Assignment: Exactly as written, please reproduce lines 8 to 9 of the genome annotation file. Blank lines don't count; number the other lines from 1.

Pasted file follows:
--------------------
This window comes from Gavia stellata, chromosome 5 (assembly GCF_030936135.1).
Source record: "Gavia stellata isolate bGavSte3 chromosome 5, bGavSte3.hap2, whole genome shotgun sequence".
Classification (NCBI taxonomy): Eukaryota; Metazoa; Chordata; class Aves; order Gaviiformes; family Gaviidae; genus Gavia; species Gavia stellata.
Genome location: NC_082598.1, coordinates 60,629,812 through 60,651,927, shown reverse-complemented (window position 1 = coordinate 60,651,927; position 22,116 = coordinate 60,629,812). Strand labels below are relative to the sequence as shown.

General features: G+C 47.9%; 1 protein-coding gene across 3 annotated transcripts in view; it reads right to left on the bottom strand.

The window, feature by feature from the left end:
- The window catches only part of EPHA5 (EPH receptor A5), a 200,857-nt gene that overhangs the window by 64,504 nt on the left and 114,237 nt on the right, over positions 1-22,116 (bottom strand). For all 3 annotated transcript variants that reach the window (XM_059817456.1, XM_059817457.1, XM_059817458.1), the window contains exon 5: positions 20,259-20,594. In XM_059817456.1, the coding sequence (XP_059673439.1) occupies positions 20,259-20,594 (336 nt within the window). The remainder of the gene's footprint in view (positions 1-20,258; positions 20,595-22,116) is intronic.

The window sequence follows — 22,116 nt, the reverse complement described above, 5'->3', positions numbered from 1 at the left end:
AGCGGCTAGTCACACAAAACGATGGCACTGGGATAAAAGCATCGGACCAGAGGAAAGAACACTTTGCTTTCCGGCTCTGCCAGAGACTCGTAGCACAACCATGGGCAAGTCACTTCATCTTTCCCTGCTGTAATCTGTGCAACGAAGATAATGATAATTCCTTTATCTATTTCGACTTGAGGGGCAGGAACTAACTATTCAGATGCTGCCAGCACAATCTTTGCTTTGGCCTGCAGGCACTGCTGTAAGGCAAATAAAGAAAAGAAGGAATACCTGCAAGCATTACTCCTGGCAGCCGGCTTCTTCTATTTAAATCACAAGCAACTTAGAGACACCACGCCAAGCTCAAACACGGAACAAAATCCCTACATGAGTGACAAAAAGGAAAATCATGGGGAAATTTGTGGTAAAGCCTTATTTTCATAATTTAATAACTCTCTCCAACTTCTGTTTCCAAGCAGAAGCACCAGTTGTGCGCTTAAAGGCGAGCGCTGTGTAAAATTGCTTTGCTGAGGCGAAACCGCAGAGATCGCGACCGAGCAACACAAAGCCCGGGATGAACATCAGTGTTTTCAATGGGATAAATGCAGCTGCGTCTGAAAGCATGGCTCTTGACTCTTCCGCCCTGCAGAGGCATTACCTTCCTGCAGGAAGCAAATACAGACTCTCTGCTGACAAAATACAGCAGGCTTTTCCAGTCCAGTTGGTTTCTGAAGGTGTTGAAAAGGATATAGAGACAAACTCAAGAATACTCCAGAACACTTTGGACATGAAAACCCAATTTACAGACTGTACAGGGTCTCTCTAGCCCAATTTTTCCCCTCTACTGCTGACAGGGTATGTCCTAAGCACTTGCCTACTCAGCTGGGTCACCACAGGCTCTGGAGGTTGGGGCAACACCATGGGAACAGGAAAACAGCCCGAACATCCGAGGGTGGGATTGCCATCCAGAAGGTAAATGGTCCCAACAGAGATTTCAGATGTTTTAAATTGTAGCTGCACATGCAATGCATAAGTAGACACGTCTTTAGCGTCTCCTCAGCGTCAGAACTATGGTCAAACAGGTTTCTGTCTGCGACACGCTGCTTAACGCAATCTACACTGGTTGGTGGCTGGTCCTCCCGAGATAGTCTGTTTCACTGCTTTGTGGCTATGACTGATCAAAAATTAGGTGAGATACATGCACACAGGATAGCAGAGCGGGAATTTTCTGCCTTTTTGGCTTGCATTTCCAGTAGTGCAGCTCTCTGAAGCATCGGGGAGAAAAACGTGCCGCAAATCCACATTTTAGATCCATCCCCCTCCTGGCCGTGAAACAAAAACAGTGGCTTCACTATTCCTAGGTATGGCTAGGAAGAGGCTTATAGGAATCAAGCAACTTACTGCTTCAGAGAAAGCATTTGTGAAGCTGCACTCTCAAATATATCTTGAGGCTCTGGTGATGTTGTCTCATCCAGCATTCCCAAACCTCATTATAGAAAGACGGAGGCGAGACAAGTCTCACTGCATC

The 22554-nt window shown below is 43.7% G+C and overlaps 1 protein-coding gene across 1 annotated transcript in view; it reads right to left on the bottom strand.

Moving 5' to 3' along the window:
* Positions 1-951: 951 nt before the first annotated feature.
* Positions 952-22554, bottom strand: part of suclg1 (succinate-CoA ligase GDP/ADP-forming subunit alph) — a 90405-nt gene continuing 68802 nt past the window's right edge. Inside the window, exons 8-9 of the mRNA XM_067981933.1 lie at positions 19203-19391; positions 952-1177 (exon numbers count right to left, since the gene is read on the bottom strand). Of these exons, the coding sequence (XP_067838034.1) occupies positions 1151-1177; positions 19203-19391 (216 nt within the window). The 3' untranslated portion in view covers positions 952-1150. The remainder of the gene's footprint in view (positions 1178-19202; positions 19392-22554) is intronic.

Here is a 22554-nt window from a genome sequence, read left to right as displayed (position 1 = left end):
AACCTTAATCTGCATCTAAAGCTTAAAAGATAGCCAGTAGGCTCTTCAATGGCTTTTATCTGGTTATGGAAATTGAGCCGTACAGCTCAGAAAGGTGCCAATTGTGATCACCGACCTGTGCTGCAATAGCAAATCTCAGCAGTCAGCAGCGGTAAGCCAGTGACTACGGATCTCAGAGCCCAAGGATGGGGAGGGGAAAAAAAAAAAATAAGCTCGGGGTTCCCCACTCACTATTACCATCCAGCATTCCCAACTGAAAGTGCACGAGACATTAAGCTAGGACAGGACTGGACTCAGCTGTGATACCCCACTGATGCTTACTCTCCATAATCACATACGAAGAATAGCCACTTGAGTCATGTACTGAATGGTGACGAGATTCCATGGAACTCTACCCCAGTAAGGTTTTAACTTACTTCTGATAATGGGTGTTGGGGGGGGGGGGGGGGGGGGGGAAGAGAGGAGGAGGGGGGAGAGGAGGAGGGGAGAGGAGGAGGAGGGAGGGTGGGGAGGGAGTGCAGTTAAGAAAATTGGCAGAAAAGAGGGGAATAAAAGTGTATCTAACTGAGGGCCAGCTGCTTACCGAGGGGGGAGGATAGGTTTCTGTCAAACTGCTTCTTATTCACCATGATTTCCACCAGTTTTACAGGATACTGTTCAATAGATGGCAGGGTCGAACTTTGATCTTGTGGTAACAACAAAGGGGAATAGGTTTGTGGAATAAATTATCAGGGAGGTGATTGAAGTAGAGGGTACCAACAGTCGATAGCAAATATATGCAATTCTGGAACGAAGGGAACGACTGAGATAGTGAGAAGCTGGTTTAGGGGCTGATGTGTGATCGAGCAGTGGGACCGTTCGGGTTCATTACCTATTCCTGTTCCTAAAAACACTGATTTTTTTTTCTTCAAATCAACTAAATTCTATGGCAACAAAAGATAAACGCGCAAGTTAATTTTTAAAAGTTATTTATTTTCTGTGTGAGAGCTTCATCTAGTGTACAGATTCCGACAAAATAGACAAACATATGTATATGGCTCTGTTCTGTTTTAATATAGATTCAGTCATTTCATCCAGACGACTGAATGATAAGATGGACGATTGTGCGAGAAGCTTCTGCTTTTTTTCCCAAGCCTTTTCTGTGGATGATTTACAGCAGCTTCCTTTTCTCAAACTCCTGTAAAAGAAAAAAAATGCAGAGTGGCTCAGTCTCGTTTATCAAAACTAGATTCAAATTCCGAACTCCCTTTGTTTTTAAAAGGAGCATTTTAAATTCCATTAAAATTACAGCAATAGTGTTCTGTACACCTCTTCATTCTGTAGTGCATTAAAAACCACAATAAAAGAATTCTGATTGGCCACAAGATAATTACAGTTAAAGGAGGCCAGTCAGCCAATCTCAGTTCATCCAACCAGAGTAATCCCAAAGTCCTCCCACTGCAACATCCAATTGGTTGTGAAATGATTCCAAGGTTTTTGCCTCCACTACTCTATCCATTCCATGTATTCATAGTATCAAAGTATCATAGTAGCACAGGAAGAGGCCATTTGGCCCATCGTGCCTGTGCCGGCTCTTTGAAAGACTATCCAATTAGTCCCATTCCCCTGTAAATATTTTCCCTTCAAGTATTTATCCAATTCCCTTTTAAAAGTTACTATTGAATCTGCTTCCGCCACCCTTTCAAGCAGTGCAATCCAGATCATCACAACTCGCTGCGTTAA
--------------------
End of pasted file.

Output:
The window sequence follows — 22,116 nt, the reverse complement described above, 5'->3', positions numbered from 1 at the left end:
AGCGGCTAGTCACACAAAACGATGGCACTGGGATAAAAGCATCGGACCAGAGGAAAGAACACTTTGCTTTCCGGCTCTGCCAGAGACTCGTAGCACAACCATGGGCAAGTCACTTCATCTTTCCCTGCTGTAATCTGTGCAACGAAGATAATGATAATTCCTTTATCTATTTCGACTTGAGGGGCAGGAACTAACTATTCAGATGCTGCCAGCACAATCTTTGCTTTGGCCTGCAGGCACTGCTGTAAGGCAAATAAAGAAAAGAAGGAATACCTGCAAGCATTACTCCTGGCAGCCGGCTTCTTCTATTTAAATCACAAGCAACTTAGAGACACCACGCCAAGCTCAAACACGGAACAAAATCCCTACATGAGTGACAAAAAGGAAAATCATGGGGAAATTTGTGGTAAAGCCTTATTTTCATAATTTAATAACTCTCTCCAACTTCTGTTTCCAAGCAGAAGCACCAGTTGTGCGCTTAAAGGCGAGCGCTGTGTAAAATTGCTTTGCTGAGGCGAAACCGCAGAGATCGCGACCGAGCAACACAAAGCCCGGGATGAACATCAGTGTTTTCAATGGGATAAATGCAGCTGCGTCTGAAAGCATGGCTCTTGACTCTTCCGCCCTGCAGAGGCATTACCTTCCTGCAGGAAGCAAATACAGACTCTCTGCTGACAAAATACAGCAGGCTTTTCCAGTCCAGTTGGTTTCTGAAGGTGTTGAAAAGGATATAGAGACAAACTCAAGAATACTCCAGAACACTTTGGACATGAAAACCCAATTTACAGACTGTACAGGGTCTCTCTAGCCCAATTTTTCCCCTCTACTGCTGACAGGGTATGTCCTAAGCACTTGCCTACTCAGCTGGGTCACCACAGGCTCTGGAGGTTGGGGCAACACCATGGGAACAGGAAAACAGCCCGAACATCCGAGGGTGGGATTGCCATCCAGAAGGTAAATGGTCCCAACAGAGATTTCAGATGTTTTAAATTGTAGCTGCACATGCAATGCATAAGTAGACACGTCTTTAGCGTCTCCTCAGCGTCAGAACTATGGTCAAACAGGTTTCTGTCTGCGACACGCTGCTTAACGCAATCTACACTGGTTGGTGGCTGGTCCTCCCGAGATAGTCTGTTTCACTGCTTTGTGGCTATGACTGATCAAAAATTAGGTGAGATACATGCACACAGGATAGCAGAGCGGGAATTTTCTGCCTTTTTGGCTTGCATTTCCAGTAGTGCAGCTCTCTGAAGCATCGGGGAGAAAAACGTGCCGCAAATCCACATTTTAGATCCATCCCCCTCCTGGCCGTGAAACAAAAACAGTGGCTTCACTATTCCTAGGTATGGCTAGGAAGAGGCTTATAGGAATCAAGCAACTTACTGCTTCAGAGAAAGCATTTGTGAAGCTGCACTCTCAAATATATCTTGAGGCTCTGGTGATGTTGTCTCATCCAGCATTCCCAAACCTCATTATAGAAAGACGGAGGCGAGACAAGTCTCACTGCATC